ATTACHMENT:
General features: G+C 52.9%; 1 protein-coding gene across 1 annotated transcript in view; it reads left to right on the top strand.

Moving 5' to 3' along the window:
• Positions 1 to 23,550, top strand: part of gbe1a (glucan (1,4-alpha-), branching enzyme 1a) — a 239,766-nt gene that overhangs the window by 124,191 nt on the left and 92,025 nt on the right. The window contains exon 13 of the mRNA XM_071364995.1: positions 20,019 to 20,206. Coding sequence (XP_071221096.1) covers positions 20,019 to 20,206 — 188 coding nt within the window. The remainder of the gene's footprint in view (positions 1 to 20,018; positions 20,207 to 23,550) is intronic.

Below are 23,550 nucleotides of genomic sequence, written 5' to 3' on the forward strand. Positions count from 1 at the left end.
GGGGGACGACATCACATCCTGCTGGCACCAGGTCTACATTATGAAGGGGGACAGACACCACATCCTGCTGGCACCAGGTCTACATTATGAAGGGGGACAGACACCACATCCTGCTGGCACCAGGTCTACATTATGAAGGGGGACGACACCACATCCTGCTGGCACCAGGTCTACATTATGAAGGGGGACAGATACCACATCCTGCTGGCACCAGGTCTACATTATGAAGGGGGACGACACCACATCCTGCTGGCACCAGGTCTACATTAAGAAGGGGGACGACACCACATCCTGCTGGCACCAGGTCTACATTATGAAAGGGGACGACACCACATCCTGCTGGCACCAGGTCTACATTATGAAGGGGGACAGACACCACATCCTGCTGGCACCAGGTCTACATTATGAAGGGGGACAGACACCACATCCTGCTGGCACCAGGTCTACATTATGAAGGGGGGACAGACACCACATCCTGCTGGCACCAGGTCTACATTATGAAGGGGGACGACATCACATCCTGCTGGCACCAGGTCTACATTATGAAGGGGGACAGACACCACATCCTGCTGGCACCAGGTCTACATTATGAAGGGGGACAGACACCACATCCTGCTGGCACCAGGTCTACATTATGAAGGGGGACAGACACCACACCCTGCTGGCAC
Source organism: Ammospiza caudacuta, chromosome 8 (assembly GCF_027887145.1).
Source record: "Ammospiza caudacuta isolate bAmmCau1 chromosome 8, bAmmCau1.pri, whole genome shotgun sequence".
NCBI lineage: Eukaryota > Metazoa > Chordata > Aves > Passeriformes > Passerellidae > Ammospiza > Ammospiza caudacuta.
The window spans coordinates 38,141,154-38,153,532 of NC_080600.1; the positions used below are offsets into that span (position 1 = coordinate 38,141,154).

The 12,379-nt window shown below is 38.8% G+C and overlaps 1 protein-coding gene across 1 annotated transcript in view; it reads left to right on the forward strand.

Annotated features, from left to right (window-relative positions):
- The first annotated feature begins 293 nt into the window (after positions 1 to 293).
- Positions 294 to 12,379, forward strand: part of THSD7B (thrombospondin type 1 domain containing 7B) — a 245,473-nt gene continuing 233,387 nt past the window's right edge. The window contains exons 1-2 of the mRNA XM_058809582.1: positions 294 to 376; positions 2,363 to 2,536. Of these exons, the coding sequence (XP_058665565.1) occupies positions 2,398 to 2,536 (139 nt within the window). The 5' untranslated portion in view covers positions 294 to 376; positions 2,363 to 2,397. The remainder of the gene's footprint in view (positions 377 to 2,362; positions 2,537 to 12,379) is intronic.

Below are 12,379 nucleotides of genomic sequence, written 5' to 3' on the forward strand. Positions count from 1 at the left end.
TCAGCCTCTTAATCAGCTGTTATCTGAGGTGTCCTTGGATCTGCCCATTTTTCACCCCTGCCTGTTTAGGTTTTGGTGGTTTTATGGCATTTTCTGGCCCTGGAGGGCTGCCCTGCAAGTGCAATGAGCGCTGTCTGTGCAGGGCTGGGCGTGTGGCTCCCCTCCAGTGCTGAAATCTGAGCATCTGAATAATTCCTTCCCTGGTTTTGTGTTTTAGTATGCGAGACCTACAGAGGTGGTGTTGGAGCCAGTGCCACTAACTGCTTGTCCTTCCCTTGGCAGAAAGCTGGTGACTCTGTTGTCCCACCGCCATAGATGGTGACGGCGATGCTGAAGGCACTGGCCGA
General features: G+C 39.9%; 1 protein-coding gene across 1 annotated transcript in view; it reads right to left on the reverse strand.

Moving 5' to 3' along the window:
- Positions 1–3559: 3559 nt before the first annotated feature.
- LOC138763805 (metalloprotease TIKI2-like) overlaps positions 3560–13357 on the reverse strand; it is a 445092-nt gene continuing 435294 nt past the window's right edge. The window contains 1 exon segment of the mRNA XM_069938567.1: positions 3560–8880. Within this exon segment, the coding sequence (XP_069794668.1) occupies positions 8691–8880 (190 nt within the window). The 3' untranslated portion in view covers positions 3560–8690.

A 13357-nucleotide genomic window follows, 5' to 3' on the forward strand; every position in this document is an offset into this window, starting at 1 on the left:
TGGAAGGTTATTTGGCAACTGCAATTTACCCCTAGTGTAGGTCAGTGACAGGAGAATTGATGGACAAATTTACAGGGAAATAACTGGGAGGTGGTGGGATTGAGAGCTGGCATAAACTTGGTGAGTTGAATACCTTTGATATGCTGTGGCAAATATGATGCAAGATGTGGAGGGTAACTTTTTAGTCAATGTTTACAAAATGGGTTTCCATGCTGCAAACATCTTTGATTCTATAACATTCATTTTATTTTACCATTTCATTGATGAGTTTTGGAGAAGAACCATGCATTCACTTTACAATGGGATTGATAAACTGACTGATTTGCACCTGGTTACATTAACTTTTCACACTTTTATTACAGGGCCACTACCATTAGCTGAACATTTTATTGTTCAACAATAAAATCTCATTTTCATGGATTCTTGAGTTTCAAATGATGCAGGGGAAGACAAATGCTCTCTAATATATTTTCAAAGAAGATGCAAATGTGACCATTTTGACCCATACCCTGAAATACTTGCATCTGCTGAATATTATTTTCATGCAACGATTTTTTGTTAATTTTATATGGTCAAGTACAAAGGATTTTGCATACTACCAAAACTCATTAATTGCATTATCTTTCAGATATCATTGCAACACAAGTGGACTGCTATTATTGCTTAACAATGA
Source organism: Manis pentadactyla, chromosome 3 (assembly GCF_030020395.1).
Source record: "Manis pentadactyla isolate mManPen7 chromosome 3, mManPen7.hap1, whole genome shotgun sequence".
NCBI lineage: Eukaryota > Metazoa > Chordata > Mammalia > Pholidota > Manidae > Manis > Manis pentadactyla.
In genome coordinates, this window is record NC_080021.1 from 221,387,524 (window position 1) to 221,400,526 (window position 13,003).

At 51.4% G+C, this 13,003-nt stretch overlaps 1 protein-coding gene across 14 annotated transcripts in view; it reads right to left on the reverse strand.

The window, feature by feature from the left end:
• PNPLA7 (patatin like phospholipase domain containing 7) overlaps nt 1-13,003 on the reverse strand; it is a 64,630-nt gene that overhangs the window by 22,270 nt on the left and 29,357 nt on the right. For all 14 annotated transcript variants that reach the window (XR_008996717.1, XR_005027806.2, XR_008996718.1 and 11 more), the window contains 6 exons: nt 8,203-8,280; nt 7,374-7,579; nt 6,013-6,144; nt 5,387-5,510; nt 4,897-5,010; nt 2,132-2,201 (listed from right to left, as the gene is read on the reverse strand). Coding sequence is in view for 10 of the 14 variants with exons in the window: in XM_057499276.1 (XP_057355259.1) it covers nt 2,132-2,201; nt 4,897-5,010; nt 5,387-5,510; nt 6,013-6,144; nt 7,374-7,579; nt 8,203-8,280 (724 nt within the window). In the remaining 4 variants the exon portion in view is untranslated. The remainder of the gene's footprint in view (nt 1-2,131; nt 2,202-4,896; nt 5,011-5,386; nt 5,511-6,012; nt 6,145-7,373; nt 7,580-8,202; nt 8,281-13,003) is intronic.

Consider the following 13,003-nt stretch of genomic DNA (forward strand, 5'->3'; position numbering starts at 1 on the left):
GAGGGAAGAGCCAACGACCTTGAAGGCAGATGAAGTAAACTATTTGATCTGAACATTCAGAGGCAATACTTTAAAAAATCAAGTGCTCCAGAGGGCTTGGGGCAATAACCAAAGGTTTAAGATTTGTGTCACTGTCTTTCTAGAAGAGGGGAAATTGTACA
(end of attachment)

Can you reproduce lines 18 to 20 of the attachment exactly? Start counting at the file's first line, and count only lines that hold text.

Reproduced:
- Positions 1–3559: 3559 nt before the first annotated feature.
- LOC138763805 (metalloprotease TIKI2-like) overlaps positions 3560–13357 on the reverse strand; it is a 445092-nt gene continuing 435294 nt past the window's right edge. The window contains 1 exon segment of the mRNA XM_069938567.1: positions 3560–8880. Within this exon segment, the coding sequence (XP_069794668.1) occupies positions 8691–8880 (190 nt within the window). The 3' untranslated portion in view covers positions 3560–8690.

A 13357-nucleotide genomic window follows, 5' to 3' on the forward strand; every position in this document is an offset into this window, starting at 1 on the left: